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Defects in crucial brain protein implicated in memory loss

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DURHAM, N.C. -- The ability to recognize familiar objects and companions is lost when levels of a protein crucial for recycling a chemical messenger in the brain are reduced, mimicking some of the symptoms of Alzheimer's disease, an international team led by Duke University Medical Center scientists has discovered.

Mice genetically engineered to have modest defects in this recycling protein display symptoms that resemble those in Alzheimer's, such as the inability to remember familiar faces, according to the researchers. The crucial protein recycles a chemical called acetylcholine that carries messages between nerves cells, the scientists said.

"By using these genetically engineered mice as models of Alzheimer's, we can learn more about the neuronal circuitry of the brain, and perhaps even discover new ways to alleviate the symptoms of this devastating disease," said senior study investigator Marc G. Caron, Ph.D., James B. Duke professor of cell biology.

The team reports its findings in the Sept. 7, 2006, issue of the journal Neuron. The research was supported by the National Institutes of Health and American Health Assistance Foundation.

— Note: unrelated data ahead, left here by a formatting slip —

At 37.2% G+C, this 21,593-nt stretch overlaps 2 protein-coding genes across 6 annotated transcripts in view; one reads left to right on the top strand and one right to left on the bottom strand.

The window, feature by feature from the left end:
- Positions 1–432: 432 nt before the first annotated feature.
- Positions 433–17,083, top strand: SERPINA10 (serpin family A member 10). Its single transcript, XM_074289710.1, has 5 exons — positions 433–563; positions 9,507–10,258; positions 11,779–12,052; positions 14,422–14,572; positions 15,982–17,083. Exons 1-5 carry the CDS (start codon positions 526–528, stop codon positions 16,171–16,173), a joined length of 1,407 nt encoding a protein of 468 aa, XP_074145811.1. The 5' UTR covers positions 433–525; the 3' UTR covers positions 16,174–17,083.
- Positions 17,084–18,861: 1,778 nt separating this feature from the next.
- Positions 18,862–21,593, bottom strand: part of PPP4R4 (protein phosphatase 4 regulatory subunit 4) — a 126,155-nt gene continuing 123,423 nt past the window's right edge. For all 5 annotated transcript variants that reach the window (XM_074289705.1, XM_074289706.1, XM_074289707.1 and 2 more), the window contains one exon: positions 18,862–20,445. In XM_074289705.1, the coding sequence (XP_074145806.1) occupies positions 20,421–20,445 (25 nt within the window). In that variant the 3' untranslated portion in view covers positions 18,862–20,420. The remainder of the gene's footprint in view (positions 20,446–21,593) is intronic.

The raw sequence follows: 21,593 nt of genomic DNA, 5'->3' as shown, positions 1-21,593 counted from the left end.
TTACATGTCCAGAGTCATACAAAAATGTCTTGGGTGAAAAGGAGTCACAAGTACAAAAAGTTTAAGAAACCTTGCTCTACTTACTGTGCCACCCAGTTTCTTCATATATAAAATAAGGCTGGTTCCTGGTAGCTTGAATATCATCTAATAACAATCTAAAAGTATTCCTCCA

Acetylcholine is a neurotransmitter that carries a number of vital signals from one nerve cell, or neuron, to another. Normally, when a signal needs to travel through the brain, neurons release acetylcholine to transport the signal across the gap, or synapse, between neurons. Acetylcholine is stored in tiny hollow spheres, called vesicles, that bud off of the end of the neurons. A kind of protein pump, called a transporter, located in each neuron controls the storage and release of acetylcholine from these vesicles, recycling the neurotransmitter back to the nerve cell vesicles in preparation for the next burst of signal.

It is this acetylcholine transporter protein that the researchers targeted by disrupting the gene that
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Contact: Marla Vacek Broadfoot
marla.broadfoot@duke.edu
919-660-1306
Duke University Medical Center
6-Sep-2006


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